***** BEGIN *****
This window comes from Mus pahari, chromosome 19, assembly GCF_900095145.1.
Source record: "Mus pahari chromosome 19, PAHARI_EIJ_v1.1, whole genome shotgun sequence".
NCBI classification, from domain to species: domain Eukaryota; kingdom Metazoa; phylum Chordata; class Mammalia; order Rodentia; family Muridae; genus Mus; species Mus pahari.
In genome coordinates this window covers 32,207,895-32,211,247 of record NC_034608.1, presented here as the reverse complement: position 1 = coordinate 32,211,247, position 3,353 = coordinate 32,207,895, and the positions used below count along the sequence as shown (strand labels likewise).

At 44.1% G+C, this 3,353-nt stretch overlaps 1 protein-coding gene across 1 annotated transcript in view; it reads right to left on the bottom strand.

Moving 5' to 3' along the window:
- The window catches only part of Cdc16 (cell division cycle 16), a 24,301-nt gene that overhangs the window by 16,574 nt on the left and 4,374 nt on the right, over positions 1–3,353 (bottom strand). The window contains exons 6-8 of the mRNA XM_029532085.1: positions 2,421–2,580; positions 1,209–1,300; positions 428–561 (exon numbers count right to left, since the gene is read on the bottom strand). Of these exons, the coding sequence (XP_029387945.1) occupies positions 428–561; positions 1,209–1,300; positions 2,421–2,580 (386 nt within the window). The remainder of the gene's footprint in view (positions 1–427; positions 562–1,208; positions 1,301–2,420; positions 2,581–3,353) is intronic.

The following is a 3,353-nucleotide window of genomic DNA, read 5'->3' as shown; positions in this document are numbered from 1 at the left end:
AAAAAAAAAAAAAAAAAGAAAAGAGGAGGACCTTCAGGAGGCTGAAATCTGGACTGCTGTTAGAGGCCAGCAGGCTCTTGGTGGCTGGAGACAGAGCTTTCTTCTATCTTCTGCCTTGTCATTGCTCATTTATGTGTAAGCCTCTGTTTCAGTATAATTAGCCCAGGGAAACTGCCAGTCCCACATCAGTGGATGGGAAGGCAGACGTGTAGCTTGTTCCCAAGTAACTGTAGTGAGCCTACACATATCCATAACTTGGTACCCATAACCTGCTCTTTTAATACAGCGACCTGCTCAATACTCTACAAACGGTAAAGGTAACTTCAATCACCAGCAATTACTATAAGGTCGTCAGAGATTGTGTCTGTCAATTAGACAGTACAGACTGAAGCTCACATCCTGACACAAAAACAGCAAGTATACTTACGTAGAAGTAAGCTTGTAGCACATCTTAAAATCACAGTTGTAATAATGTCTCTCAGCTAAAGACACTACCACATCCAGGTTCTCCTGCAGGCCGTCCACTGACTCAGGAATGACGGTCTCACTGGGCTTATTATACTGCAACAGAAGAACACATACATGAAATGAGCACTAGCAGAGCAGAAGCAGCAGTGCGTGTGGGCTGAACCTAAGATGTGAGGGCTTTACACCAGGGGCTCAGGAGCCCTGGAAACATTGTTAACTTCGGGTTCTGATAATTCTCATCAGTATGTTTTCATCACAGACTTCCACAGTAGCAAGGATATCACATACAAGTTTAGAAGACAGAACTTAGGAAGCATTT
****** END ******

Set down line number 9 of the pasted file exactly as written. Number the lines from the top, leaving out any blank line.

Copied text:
AAAAAAAAAAAAAAAAAGAAAAGAGGAGGACCTTCAGGAGGCTGAAATCTGGACTGCTGTTAGAGGCCAGCAGGCTCTTGGTGGCTGGAGACAGAGCTTTCTTCTATCTTCTGCCTTGTCATTGCTCATTTATGTGTAAGCCTCTGTTTCAGTATAATTAGCCCAGGGAAACTGCCAGTCCCACATCAGTGGATGGGAAGGCAGACGTGTAGCTTGTTCCCAAGTAACTGTAGTGAGCCTACACATATCCATAACTTGGTACCCATAACCTGCTCTTTTAATACAGCGACCTGCTCAATACTCTACAAACGGTAAAGGTAACTTCAATCACCAGCAATTACTATAAGGTCGTCAGAGATTGTGTCTGTCAATTAGACAGTACAGACTGAAGCTCACATCCTGACACAAAAACAGCAAGTATACTTACGTAGAAGTAAGCTTGTAGCACATCTTAAAATCACAGTTGTAATAATGTCTCTCAGCTAAAGACACTACCACATCCAGGTTCTCCTGCAGGCCGTCCACTGACTCAGGAATGACGGTCTCACTGGGCTTATTATACTGCAACAGAAGAACACATACATGAAATGAGCACTAGCAGAGCAGAAGCAGCAGTGCGTGTGGGCTGAACCTAAGATGTGAGGGCTTTACACCAGGGGCTCAGGAGCCCTGGAAACATTGTTAACTTCGGGTTCTGATAATTCTCATCAGTATGTTTTCATCACAGACTTCCACAGTAGCAAGGATATCACATACAAGTTTAGAAGACAGAACTTAGGAAGCATTT